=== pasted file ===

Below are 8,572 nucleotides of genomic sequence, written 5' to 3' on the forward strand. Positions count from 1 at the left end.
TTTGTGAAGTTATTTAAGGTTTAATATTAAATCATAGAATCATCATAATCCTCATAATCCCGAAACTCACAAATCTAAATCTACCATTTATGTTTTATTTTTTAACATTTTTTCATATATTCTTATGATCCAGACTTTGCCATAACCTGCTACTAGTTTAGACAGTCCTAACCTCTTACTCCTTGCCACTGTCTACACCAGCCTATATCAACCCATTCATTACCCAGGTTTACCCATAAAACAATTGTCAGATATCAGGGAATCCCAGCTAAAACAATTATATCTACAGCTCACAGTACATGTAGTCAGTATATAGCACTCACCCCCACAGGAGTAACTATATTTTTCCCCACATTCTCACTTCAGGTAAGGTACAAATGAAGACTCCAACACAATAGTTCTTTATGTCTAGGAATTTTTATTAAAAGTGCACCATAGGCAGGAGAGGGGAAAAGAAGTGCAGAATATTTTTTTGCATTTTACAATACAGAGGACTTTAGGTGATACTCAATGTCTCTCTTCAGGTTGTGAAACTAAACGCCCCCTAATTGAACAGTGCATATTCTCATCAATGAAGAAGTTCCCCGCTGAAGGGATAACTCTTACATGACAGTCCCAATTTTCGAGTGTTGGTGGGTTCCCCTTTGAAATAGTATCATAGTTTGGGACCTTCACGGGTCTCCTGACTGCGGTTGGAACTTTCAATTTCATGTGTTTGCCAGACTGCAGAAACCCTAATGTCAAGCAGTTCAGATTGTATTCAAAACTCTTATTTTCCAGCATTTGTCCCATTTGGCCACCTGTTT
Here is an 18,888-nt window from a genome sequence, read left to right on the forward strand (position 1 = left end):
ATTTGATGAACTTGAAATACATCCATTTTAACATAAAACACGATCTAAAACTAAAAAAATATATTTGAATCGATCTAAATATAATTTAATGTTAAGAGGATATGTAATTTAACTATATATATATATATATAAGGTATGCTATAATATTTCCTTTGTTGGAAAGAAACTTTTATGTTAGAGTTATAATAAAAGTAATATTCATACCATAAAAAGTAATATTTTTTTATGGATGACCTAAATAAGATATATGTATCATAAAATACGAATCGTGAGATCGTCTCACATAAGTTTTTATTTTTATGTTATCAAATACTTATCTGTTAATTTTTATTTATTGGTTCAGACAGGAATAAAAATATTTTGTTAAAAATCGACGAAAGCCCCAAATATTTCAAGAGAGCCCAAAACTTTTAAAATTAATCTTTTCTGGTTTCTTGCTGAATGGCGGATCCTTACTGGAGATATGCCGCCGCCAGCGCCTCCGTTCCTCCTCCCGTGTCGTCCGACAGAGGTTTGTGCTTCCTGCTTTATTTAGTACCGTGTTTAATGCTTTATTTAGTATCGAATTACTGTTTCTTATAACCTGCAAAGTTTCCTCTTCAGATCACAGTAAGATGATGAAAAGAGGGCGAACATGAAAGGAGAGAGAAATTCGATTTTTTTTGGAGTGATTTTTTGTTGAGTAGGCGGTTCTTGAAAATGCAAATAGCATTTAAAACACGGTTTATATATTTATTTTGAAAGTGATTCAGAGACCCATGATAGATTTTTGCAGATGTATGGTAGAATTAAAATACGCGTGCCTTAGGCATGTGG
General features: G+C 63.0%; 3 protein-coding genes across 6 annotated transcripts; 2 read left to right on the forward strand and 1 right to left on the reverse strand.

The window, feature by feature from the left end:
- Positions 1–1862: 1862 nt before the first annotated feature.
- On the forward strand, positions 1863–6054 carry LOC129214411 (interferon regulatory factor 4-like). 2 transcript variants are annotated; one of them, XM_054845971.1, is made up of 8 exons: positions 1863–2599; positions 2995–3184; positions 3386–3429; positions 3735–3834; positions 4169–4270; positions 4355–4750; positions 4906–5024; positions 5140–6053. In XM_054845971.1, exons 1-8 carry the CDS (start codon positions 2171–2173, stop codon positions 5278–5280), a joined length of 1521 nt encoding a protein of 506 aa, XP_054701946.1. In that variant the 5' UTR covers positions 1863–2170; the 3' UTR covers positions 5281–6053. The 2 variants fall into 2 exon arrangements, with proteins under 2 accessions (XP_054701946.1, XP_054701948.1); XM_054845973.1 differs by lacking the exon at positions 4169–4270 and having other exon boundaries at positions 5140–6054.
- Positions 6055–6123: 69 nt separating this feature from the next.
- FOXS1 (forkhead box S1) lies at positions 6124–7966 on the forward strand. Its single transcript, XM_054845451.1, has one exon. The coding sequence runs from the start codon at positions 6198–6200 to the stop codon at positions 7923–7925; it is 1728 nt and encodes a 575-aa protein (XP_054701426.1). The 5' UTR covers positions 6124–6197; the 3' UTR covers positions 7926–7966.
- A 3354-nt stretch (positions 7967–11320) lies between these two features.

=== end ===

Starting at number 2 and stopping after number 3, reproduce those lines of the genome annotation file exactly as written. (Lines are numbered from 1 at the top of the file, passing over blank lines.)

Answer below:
TTTGTGAAGTTATTTAAGGTTTAATATTAAATCATAGAATCATCATAATCCTCATAATCCCGAAACTCACAAATCTAAATCTACCATTTATGTTTTATTTTTTAACATTTTTTCATATATTCTTATGATCCAGACTTTGCCATAACCTGCTACTAGTTTAGACAGTCCTAACCTCTTACTCCTTGCCACTGTCTACACCAGCCTATATCAACCCATTCATTACCCAGGTTTACCCATAAAACAATTGTCAGATATCAGGGAATCCCAGCTAAAACAATTATATCTACAGCTCACAGTACATGTAGTCAGTATATAGCACTCACCCCCACAGGAGTAACTATATTTTTCCCCACATTCTCACTTCAGGTAAGGTACAAATGAAGACTCCAACACAATAGTTCTTTATGTCTAGGAATTTTTATTAAAAGTGCACCATAGGCAGGAGAGGGGAAAAGAAGTGCAGAATATTTTTTTGCATTTTACAATACAGAGGACTTTAGGTGATACTCAATGTCTCTCTTCAGGTTGTGAAACTAAACGCCCCCTAATTGAACAGTGCATATTCTCATCAATGAAGAAGTTCCCCGCTGAAGGGATAACTCTTACATGACAGTCCCAATTTTCGAGTGTTGGTGGGTTCCCCTTTGAAATAGTATCATAGTTTGGGACCTTCACGGGTCTCCTGACTGCGGTTGGAACTTTCAATTTCATGTGTTTGCCAGACTGCAGAAACCCTAATGTCAAGCAGTTCAGATTGTATTCAAAACTCTTATTTTCCAGCATTTGTCCCATTTGGCCACCTGTTT
Here is an 18,888-nt window from a genome sequence, read left to right on the forward strand (position 1 = left end):